Opinion: The More We Know

By Megan Dibben

Each day we hear about new wars, weapons and wins on every media platform available. Growing up in a society that is prone to such things is devastating. In the eyes of a teenager, a young girl who has been told we live in a big, bright, beautiful world repeatedly, these events are inexplicably disheartening.

We all soon learn, however, that with age comes understanding, and with opinion comes backlash. A protest is happening on every corner of every street defending or promoting new beliefs each day. And as days, months and years pass, we are exposed to increasingly explicit content, destroying our innocence.

But why were we ever innocent in the first place? Is it because we were children, unable to comprehend violence or anger – an emotion we all naturally experience from a very young age? Indeed, wars cannot be justified by suggesting that anger is a natural human emotion. It is common knowledge that violence should never be praised, but is hiding our children, the children of the new generation, ever going to change what they see and learn?

For example, the age range for owning gaming consoles is lowering every day. There are primary school children playing video games, which is contributing to their knowledge on conflict, even if it is fictional. So, my question is: how can we allow an eight year old to play games where the actual aim is to kill as many people as possible, but at the same time restrict them from learning about the Sudan Crisis? Surely, if they can accept the violence and gore on their screens daily, they can handle a story about real life issues in the world they live in?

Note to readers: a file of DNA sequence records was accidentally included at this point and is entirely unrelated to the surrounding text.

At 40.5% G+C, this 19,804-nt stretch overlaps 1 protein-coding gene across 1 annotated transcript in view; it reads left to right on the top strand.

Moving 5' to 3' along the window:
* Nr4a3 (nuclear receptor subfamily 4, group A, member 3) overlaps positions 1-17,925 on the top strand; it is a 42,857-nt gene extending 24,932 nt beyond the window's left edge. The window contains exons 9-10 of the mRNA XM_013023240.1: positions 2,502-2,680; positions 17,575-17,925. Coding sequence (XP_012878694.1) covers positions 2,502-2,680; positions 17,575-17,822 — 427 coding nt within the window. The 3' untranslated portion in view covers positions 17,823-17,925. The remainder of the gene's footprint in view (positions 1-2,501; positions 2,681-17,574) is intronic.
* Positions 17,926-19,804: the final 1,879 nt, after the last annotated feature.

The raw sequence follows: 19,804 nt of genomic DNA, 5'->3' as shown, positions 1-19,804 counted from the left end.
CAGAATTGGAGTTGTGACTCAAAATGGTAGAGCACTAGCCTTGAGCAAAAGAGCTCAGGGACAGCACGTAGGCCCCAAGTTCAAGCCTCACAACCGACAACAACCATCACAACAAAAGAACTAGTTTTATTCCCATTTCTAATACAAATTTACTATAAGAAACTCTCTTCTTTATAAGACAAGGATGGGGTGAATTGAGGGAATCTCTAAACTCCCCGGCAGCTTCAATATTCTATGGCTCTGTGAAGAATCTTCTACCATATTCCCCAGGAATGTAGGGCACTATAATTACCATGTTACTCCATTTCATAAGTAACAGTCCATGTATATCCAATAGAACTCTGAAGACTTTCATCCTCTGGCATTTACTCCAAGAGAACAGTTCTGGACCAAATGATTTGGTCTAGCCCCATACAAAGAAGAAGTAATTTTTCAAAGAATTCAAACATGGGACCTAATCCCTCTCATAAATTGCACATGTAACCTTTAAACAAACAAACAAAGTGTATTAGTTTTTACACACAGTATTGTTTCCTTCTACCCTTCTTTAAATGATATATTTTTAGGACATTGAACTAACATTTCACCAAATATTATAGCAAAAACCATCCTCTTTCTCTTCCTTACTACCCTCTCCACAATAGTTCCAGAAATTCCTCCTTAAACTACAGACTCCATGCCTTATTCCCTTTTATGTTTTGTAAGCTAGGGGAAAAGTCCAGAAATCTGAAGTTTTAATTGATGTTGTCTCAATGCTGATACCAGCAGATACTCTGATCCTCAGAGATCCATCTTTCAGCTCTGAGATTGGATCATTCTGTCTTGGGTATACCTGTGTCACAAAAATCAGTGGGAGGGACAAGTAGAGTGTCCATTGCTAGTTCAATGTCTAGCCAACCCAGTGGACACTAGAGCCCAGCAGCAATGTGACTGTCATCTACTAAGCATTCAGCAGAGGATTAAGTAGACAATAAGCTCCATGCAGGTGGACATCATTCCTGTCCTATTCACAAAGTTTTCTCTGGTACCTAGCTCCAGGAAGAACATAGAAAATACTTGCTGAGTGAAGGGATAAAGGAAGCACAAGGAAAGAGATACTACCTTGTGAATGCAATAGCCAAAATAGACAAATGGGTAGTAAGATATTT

It’s a completely contradictory society, especially with the debate over who should learn about conflicts and who shouldn’t. And although many may argue that children are unable to cope and will be overcome with worry if we do expose them to such content, have you ever met a fully grown adult who didn’t worry about current issues in the world? Why do you think they hide this information? Because it scares them just as much as it would scare any child.

On the other hand, perhaps exposing children to this kind of content through fictional games can be used methodically to prepare them for when they eventually do hear about real life wars and conflicts. While we are allowing them to have fun playing video games, we may also be helping them to understand that the things on their screen also happen in real life.

While the Xbox version may not be real, it’s based on real life issues. This may help reduce shock or confusion when real events are explained to them – majorly decreasing the risk of being traumatised. This may also spark an interest in learning about current issues, expanding their knowledge as they get older. This in turn may open up career options or simply help them to become activists for what they believe in. In my opinion, it is important to stand up for what you believe in – even if you are reprimanded for it.

Whichever side you choose to take, someone will have an opinion on it. But in a society of people with many different beliefs, we should not expect our children to go through life oblivious to what is happening in the world around them.

It happens too often, even carrying on into a child’s teenage years. For me and many other 15/16 year olds, we are now expected to have an opinion on politics, which is something we have never been taught about. The majority of people my age have no say in the future of our country – but what does it matter? We have no idea what is going to happen anyway because we don’t have the knowledge – not even the basics for many. From a personal opinion, I wish I knew more about the world. But, should we trust that adults are protecting us for as long as they can?

So, my final question is – should we be protected or taught?

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